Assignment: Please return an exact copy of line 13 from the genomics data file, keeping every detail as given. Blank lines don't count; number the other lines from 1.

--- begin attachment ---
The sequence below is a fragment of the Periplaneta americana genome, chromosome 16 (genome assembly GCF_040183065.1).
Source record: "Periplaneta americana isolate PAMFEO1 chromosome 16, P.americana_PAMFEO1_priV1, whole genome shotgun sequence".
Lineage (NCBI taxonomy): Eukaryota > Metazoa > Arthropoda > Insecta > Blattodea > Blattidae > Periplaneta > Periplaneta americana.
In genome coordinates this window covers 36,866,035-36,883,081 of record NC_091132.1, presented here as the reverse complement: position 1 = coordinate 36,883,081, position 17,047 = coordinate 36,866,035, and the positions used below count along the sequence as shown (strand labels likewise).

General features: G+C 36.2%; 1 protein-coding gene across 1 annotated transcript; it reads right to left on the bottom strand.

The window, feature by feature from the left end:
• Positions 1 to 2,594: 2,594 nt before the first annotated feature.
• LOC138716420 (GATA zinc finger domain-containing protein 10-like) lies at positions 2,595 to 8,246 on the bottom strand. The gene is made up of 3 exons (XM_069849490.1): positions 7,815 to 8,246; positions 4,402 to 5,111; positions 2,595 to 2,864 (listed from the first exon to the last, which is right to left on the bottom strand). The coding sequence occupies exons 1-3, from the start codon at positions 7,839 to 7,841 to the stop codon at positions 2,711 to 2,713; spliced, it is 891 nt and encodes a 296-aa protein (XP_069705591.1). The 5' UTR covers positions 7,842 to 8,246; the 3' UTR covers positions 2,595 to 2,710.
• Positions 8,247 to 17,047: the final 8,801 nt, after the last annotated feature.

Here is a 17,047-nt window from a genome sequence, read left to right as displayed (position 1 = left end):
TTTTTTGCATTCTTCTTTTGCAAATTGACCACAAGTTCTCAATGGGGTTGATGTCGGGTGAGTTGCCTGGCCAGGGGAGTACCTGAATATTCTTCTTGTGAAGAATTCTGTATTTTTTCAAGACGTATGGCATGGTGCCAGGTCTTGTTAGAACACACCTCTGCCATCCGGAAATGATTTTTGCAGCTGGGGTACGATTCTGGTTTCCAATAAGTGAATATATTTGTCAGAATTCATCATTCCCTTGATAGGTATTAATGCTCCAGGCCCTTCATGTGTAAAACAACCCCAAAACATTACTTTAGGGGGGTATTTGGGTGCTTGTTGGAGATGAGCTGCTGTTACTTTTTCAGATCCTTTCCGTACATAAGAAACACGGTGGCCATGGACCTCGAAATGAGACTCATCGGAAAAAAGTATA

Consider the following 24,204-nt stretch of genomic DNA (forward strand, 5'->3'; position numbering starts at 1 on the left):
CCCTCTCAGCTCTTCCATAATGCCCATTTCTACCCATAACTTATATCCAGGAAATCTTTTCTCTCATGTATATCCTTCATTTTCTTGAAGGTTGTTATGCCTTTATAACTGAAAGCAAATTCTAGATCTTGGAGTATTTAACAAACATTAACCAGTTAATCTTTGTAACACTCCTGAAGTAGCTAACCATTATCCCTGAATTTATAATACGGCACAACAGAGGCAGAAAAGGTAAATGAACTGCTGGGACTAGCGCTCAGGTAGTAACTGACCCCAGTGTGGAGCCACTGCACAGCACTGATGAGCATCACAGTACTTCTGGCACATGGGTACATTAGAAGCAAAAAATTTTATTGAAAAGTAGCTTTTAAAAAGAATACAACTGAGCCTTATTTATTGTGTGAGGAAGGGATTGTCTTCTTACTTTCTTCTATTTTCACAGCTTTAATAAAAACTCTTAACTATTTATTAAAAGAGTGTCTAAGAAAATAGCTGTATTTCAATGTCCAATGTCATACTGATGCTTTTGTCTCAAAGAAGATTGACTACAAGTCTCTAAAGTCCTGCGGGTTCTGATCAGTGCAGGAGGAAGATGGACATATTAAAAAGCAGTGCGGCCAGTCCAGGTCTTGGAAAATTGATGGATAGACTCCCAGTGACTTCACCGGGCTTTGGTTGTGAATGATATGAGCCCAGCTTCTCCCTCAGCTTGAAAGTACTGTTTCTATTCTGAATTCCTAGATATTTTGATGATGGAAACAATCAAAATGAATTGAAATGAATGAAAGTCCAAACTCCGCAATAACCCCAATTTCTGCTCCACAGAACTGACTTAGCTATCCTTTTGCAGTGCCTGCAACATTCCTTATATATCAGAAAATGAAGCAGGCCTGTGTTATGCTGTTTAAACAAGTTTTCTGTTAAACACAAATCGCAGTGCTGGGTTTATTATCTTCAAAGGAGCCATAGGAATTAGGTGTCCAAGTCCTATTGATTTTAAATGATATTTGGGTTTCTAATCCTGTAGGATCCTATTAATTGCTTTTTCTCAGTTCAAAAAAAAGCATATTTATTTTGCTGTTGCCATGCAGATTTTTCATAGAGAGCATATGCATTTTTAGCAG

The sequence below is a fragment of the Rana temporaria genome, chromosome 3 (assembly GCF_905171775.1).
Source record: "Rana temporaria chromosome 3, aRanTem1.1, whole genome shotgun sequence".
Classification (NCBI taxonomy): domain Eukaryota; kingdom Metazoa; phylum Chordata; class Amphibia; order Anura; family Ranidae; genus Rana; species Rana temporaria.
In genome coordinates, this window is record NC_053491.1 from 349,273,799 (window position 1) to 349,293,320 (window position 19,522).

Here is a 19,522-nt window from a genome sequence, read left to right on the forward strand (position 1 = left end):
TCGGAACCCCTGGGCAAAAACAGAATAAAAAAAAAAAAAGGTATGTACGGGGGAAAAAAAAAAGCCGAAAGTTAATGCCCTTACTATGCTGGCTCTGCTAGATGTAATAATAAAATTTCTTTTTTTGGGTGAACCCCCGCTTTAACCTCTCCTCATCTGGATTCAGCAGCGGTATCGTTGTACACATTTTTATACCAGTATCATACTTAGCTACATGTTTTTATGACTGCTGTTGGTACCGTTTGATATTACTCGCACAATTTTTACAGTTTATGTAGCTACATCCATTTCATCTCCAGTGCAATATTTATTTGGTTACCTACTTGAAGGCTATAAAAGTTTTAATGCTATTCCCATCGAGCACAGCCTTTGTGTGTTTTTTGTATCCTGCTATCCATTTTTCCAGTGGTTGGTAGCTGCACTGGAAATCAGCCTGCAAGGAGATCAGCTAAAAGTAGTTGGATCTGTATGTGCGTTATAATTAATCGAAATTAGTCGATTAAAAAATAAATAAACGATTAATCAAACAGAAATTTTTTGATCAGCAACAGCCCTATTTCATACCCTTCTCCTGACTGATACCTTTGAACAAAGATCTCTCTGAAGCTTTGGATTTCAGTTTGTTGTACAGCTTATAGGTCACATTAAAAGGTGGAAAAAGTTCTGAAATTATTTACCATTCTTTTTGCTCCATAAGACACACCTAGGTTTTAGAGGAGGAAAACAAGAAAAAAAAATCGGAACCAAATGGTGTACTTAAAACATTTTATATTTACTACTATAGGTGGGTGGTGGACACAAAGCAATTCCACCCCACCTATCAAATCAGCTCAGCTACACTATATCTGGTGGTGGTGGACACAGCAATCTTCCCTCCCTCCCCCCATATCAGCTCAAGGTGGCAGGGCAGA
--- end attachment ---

CCCTCTCAGCTCTTCCATAATGCCCATTTCTACCCATAACTTATATCCAGGAAATCTTTTCTCTCATGTATATCCTTCATTTTCTTGAAGGTTGTTATGCCTTTATAACTGAAAGCAAATTCTAGATCTTGGAGTATTTAACAAACATTAACCAGTTAATCTTTGTAACACTCCTGAAGTAGCTAACCATTATCCCTGAATTTATAATACGGCACAACAGAGGCAGAAAAGGTAAATGAACTGCTGGGACTAGCGCTCAGGTAGTAACTGACCCCAGTGTGGAGCCACTGCACAGCACTGATGAGCATCACAGTACTTCTGGCACATGGGTACATTAGAAGCAAAAAATTTTATTGAAAAGTAGCTTTTAAAAAGAATACAACTGAGCCTTATTTATTGTGTGAGGAAGGGATTGTCTTCTTACTTTCTTCTATTTTCACAGCTTTAATAAAAACTCTTAACTATTTATTAAAAGAGTGTCTAAGAAAATAGCTGTATTTCAATGTCCAATGTCATACTGATGCTTTTGTCTCAAAGAAGATTGACTACAAGTCTCTAAAGTCCTGCGGGTTCTGATCAGTGCAGGAGGAAGATGGACATATTAAAAAGCAGTGCGGCCAGTCCAGGTCTTGGAAAATTGATGGATAGACTCCCAGTGACTTCACCGGGCTTTGGTTGTGAATGATATGAGCCCAGCTTCTCCCTCAGCTTGAAAGTACTGTTTCTATTCTGAATTCCTAGATATTTTGATGATGGAAACAATCAAAATGAATTGAAATGAATGAAAGTCCAAACTCCGCAATAACCCCAATTTCTGCTCCACAGAACTGACTTAGCTATCCTTTTGCAGTGCCTGCAACATTCCTTATATATCAGAAAATGAAGCAGGCCTGTGTTATGCTGTTTAAACAAGTTTTCTGTTAAACACAAATCGCAGTGCTGGGTTTATTATCTTCAAAGGAGCCATAGGAATTAGGTGTCCAAGTCCTATTGATTTTAAATGATATTTGGGTTTCTAATCCTGTAGGATCCTATTAATTGCTTTTTCTCAGTTCAAAAAAAAGCATATTTATTTTGCTGTTGCCATGCAGATTTTTCATAGAGAGCATATGCATTTTTAGCAG